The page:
Educational games can easily incorporate both formative assessments (quizzes and retrieval practice during learning) as well as summative assessments (quizzes and retrieval practice “after” learning to assess what a student knows). Assessments can take the traditional forms of multiple-choice and open-ended questions, but can also include more novel interactions sprinkled throughout games that force students to engage with concepts. Furthermore, these assessments can be incorporated into the game design to reward students with points and/or advancement to new levels, creating a less intimidating method for engaging in retrieval practice compared to a traditional classroom quiz. One way that we are innovating around the idea of retrieval practice is to create collaborative assessments in our games — quizzes that students take together, communicating across their devices. These assessments take advantage of the testing effect but also create opportunities for students to debate with each other and reason through their answers to questions.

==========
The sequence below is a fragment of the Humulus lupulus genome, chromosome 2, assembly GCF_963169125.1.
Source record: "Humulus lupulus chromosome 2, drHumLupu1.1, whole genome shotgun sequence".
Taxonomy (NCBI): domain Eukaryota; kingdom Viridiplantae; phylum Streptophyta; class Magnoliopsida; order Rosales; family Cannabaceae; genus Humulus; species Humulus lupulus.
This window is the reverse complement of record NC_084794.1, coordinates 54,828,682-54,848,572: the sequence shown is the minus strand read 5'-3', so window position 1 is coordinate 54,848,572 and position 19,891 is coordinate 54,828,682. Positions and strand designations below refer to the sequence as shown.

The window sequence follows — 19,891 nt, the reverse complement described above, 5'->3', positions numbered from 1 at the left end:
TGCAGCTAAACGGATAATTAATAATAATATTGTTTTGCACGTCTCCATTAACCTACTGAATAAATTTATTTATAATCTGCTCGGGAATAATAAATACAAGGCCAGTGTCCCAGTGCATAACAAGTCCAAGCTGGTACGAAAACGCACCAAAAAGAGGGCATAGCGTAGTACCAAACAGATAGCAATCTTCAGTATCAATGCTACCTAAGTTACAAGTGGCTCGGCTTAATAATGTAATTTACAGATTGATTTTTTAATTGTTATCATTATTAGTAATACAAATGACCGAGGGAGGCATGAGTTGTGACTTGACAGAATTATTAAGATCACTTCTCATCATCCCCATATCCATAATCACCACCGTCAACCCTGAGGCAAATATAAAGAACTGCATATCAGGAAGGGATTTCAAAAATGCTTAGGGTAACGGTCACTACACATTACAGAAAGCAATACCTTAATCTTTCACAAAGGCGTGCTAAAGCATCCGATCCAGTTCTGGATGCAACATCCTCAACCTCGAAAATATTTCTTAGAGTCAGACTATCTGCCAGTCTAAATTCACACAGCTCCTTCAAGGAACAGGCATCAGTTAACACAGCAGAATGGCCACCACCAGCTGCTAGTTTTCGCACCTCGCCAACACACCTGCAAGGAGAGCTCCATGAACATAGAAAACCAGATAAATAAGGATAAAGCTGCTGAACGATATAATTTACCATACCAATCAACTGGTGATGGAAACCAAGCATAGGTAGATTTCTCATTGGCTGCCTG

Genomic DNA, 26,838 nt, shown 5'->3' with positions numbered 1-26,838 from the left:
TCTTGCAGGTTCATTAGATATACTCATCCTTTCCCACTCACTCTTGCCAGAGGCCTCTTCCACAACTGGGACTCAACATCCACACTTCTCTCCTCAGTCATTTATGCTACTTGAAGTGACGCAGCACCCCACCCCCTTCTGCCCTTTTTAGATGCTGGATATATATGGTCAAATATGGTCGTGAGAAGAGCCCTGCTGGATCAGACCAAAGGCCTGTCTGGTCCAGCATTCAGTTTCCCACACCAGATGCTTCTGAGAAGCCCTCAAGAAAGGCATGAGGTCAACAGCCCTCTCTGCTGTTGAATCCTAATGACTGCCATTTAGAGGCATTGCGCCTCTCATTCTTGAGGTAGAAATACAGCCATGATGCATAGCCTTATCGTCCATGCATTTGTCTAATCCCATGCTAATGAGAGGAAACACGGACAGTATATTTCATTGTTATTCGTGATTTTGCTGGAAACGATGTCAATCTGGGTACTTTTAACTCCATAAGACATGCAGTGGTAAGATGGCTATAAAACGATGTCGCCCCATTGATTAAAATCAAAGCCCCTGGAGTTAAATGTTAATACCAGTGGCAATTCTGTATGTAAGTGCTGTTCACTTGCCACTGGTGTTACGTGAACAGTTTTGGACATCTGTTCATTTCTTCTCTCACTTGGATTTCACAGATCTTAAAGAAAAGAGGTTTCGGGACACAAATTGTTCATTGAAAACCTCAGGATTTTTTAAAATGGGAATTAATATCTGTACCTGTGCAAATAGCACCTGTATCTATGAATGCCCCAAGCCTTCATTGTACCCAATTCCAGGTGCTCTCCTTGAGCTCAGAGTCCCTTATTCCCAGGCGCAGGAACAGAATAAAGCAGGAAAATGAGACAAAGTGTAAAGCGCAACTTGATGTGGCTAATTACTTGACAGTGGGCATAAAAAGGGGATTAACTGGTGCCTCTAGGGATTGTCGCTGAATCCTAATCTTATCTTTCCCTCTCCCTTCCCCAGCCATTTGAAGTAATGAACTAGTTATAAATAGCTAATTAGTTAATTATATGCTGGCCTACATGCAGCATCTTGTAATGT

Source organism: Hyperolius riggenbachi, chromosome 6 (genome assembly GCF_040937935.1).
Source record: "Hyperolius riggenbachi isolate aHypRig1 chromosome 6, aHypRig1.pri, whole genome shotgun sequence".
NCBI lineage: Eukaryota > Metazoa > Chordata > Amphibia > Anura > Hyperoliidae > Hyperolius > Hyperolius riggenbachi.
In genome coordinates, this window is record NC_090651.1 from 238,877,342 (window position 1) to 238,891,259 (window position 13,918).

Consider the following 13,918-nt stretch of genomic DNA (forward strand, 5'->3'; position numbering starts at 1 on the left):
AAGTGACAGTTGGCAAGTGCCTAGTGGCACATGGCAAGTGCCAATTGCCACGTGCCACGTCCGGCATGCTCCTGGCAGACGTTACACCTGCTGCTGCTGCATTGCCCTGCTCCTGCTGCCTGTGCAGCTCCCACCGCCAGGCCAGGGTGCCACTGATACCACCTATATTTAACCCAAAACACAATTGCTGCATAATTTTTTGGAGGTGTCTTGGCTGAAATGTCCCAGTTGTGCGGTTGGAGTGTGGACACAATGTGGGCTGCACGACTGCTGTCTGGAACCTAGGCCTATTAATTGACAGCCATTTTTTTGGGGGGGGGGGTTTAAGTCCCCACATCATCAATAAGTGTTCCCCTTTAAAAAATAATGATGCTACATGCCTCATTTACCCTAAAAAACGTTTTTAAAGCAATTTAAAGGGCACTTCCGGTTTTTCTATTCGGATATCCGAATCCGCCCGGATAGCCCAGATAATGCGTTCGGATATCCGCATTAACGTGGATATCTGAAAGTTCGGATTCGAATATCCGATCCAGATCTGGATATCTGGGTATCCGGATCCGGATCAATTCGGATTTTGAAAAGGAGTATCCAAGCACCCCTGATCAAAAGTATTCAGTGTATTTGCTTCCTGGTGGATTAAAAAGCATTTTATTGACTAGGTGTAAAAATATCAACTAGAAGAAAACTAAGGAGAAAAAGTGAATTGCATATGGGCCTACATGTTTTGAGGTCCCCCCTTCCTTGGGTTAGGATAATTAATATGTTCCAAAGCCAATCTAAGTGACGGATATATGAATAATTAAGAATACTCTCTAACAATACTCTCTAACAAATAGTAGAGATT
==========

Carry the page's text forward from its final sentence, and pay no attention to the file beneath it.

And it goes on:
Spacing

Imagine you had three evenings to study for three different final exams. How would you choose to allocate your study time to each subject? One way would be to spend one night on each subject, cramming learning for each subject into a single study period. Another way would be to spend a shorter amount of time every night studying all three subjects. Research shows that the latter approach wins every time, when it comes to long-term learning. This is known as the spacing effect². Spacing may work because memories become less bound to a specific context. When we form new memories, the information is closely tied to the context in which we learned it — the time, the place, our emotional state, etc.³ By spacing out learning of a concept over multiple days your memory for it becomes more accessible because it is not closely tied to a particular event or context in your life.